It may be an understatement to say that Cadillac is an under performing brand. It’s the fourth biggest luxury brand in the United States, almost non-existent in Europe, and most recently recorded a 32 percent drop in sales (in 2009) compared to an overall 30 percent decrease for GM. Yet even though Cadillac’s launch models are experiencing record growth, the brand is still growing slower than two of GM’s other core brands (Chevrolet and Buick). In an effort to rectify this problem, the luxury brand is in the process of distancing itself from parent company GM, which was bailed out by the U.S. government to the tune of $50 billion last year (taking a 61 percent ownership stake in GM in the process).
For starters, Cadillac is cutting all ties to General Motors in its corporate communications structure by changing email addresses from @gm.com to @cadillac.com. This will ensure that Cadillac customers – current or potential – will not see GM anywhere in their communications with Caddy.
Cadillac is also erasing the GM name and logo from marketing, promotional, and dealer materials. This means that the base signs of dealerships selling other brands will no longer carry any traces of GM.
Dealer And Buying Experience
What’s more, Caddy will no longer participate in GM-wide promotional events such as the Red Tag clearance event (as we learned late last year when Cadillac introduced its Season’s Best event).
Cadillac will also launch an all-new ad campaign later this month. According to GM spokesman Nick Twork, it will come before a model introduction at the New York International Auto Show on March 31. The ads will be the first from Bartle Bogle Hegarty, the New York agency GM hired in January to replace Modernista! of Boston. And to get it out of the way, we’re just as unsure about the new model introduction as you are… perhaps it will be the production version of the XTS flagship sedan?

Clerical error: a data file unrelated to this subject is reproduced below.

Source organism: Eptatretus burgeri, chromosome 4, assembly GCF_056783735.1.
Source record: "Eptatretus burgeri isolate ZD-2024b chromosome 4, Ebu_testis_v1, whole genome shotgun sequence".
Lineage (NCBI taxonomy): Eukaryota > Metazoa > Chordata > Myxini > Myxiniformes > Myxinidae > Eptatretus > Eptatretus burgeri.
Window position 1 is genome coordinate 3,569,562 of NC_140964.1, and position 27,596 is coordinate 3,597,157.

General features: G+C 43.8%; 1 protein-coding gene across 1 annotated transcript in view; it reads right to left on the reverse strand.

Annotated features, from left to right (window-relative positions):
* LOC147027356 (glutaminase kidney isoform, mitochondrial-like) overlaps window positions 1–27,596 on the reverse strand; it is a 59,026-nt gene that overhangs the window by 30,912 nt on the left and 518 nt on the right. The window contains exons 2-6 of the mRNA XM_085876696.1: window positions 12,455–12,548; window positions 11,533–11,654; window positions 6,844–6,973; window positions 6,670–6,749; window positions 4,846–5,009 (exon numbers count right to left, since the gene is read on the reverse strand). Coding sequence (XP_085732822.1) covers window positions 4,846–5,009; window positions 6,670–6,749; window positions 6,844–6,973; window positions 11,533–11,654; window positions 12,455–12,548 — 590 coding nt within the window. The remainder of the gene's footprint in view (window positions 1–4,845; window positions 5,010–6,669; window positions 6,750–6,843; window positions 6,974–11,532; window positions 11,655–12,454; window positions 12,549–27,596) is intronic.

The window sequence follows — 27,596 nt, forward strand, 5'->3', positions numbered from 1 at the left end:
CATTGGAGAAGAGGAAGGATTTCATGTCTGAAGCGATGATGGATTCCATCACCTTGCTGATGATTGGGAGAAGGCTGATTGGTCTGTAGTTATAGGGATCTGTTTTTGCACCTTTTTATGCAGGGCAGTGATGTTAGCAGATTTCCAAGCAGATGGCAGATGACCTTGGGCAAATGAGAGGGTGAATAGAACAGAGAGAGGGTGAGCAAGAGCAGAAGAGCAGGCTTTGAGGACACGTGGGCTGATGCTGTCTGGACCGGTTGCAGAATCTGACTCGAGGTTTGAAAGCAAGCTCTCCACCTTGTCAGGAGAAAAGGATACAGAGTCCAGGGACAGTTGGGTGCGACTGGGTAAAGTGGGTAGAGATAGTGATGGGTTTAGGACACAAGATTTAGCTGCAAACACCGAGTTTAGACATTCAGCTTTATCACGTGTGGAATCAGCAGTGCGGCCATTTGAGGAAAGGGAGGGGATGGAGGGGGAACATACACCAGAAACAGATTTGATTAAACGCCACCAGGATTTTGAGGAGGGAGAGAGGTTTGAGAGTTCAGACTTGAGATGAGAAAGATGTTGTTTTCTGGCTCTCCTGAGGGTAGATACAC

“We’re in the process of revamping all the things that face the customer,” Twork said. “The Cadillac brand is best communicated as Cadillac without GM.”
According to Susan Docherty, Vice President of Marketing for GM North America, the automaker is poised to begin research on how customers perceive the company. This may coincide with the long-awaited customer and sales retention tool spearheaded by Docherty.
“Consumers, in their minds, can separate out the corporation versus the brands,” Docherty said in an interview. “They can separate ‘Hey, I can still fall in love with a CTS coupe, but I may not necessarily be happy with the fact that General Motors had to go through bankruptcy.”
For 2010, GM is looking to increase Cadillac sales by 28 percent to 140,000 units. The most loyal GM fans will realize that all this is in stark contrast to the strategy undertaken by The General five years ago, when the company decided in favor of unifying its brands under a single/central GM brand. That was also when GM added its mark of excellence to all vehicles, a move that the company reversed in mid 2009.
The GM Authority Take
The GM Authority Team welcomes this change with open arms. What matters is that people are buying Cadillacs, not GMs.
There are also those who don’t even know that Cadillac is a General Motors product. By distancing itself from GM, Cadillac will be following the most successful luxury brand in the United States – Lexus – which cut all obvious ties to parent company Toyota in early and mid-2000s.
Add the fact that not everyone agrees about GM’s $50 billion government-backed bankruptcy last year, and this is good news all around! The next step for Caddy is to become the status symbol brand it once was.[Source: Bloomberg]